also be possible for enhancements to pre-existing facilities. In either
scenario, every additional layer of security helps further establish a
balance between preventing threats, improving operations and making
sure schools and campuses instill an open, welcoming environment
that promotes learning.
Defining System-wide Parameters
Given all of the present-day challenges, K-12 schools across the country
are actively investigating new technology solutions to help keep
people, property and assets safe. Maintaining the human element in
new technology solutions is important, as is selecting solutions that
meet a school’s specific immediate and future needs, while being efficient, simple to use and cost-effective.
A systems integrator and solution provider with specific experience
in K-12 school and campus security and safety have the knowledge
and resources to help school administrators navigate the entire
process, from securing project funding through system design,
implementation and training.
On a school district-wide basis, security consultants and systems
integrators mainly agree on the importance of deploying a common
physical security platform solution across multiple locations, including
off-campus administration facilities where applicable. A common-
systems approach can lead to simplicity of operation, ease of
training and reduced service and maintenance costs. It is also a significant
benefit when planning to upgrade or expand the system.
Navigating the Process
Once a comprehensive security and safety risk assessment has been
completed, school administrators can effectively evaluate their security
infrastructure and assess their procedural and technology shortcomings
to prioritize their investment and maximize the school’s
security posture. In most cases, K-12 needs assessment reports will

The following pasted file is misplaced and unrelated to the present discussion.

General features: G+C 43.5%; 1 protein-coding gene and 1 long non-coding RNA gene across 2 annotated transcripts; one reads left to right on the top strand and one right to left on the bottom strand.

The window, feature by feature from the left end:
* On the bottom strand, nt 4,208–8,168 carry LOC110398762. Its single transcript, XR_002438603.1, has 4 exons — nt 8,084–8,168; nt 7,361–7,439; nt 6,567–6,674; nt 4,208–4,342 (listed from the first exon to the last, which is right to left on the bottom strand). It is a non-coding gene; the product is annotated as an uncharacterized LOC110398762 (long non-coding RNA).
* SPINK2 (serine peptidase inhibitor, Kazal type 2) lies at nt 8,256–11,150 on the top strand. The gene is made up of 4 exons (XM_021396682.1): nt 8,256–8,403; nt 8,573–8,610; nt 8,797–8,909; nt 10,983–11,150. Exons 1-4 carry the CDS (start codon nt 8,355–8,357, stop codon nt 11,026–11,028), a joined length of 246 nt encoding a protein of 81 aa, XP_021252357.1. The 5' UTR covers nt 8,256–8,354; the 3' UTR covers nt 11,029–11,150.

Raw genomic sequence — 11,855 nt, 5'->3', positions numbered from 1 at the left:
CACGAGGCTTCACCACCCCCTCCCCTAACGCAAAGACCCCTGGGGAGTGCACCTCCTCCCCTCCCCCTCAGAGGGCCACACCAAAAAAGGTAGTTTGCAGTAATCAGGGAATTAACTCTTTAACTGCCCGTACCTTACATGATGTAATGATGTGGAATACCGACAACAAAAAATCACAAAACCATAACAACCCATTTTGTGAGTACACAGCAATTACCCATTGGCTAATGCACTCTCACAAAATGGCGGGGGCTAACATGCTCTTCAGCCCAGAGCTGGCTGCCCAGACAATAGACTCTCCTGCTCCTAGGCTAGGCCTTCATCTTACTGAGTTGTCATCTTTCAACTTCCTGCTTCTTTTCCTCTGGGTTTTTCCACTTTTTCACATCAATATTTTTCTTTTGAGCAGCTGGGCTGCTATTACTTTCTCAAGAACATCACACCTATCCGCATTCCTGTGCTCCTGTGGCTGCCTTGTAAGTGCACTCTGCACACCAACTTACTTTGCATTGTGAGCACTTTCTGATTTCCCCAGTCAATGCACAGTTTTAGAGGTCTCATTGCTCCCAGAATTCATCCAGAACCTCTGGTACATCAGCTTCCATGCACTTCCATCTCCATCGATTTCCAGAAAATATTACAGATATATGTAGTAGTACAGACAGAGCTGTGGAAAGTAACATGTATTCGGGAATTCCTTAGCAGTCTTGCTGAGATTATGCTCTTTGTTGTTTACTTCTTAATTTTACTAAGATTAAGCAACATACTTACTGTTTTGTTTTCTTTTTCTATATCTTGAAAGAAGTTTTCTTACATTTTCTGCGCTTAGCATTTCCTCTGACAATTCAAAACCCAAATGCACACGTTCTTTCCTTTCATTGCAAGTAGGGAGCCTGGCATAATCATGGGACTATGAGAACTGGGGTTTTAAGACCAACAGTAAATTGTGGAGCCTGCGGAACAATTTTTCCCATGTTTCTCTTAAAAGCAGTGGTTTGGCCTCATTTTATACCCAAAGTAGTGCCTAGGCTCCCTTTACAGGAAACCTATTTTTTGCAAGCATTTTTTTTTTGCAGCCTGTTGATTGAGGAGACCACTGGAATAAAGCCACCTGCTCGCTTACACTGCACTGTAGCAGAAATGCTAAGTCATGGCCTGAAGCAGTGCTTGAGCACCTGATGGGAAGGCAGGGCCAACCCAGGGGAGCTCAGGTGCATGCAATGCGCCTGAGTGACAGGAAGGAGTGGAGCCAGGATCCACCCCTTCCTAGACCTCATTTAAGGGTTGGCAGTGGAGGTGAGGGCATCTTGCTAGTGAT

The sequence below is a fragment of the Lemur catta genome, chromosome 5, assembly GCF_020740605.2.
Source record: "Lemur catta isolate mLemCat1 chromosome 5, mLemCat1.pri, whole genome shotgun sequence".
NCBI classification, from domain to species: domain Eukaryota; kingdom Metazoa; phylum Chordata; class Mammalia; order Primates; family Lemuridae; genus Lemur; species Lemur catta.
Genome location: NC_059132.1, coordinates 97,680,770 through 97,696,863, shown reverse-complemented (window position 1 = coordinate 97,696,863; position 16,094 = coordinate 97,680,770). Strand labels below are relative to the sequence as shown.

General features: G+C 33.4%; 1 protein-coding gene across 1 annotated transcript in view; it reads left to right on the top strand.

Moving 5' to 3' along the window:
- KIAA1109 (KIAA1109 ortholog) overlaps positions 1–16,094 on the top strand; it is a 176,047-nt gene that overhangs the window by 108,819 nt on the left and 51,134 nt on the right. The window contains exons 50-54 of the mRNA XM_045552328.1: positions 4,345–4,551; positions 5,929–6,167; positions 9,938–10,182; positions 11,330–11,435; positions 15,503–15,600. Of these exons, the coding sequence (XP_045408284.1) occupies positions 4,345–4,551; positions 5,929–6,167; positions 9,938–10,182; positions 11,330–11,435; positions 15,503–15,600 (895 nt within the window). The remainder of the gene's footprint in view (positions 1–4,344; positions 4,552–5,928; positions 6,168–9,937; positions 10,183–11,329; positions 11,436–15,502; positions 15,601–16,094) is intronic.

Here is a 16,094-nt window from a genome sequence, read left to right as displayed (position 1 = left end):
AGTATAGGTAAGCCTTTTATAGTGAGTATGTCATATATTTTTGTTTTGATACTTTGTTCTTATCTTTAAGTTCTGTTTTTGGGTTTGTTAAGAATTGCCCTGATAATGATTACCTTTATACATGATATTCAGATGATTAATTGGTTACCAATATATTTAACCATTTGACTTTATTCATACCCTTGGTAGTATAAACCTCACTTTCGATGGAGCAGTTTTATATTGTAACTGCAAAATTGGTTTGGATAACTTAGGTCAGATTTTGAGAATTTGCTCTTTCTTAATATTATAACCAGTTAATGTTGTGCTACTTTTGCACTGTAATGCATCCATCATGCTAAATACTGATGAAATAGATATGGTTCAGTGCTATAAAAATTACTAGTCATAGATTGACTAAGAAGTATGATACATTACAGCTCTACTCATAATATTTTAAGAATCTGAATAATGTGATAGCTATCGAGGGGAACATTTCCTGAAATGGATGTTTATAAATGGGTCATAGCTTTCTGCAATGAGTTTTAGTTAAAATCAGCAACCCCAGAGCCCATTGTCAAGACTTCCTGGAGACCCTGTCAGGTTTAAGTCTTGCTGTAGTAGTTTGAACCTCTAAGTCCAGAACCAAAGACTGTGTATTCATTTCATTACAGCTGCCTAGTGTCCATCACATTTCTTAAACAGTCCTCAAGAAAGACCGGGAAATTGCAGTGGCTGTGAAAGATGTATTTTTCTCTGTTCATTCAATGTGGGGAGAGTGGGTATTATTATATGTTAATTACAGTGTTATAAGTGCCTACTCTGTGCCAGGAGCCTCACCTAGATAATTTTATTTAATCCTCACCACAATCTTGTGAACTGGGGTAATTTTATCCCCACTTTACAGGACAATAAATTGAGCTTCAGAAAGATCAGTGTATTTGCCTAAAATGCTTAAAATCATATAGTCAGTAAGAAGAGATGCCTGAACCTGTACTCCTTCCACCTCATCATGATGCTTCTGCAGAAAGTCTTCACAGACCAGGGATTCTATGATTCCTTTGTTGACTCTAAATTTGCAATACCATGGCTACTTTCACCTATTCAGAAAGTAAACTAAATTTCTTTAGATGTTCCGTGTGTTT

indicate the necessity for foundational video surveillance, intelligent
analytics, access control, and alarm and event notification solutions,
which may appear to be cost-prohibitive relative to existing school
budgets and the size of the school and/or district.
Budget hurdles can undoubtedly lead to less than stellar outcomes.
School administrators often find themselves looking at multi-layered
system solutions from various vendors due to low-bid procurement
practices. This often creates a lack of real ownership of the total system
architecture and can result in weak system deployments, performance
and ongoing management. This makes it important for school administrators
to align themselves with the right technology partners from the
start. If not, schools can get stuck for years looking to secure funding for
technology solutions that may be outdated before they are even deployed.
To best meet the plethora of security and safety challenges K-12
school systems now face requires a new and innovative approach.
One such example is the recently launched Panasonic i-PRO Secure
Campus program, which makes it easier for school administrators
and security staff to discover, procure and implement the security
technologies and solutions they need. By sharing the ultimate objective
of providing learning environments where students and teachers
feel confident that they are safe and secure, the goal is to streamline
and accelerate all of the processes required to implement enhanced or
new security solutions – from securing grants to consultation, product
specification, installation and after-the-sale support.
This article originally appeared in the November December 2020 issue of Campus Security Today.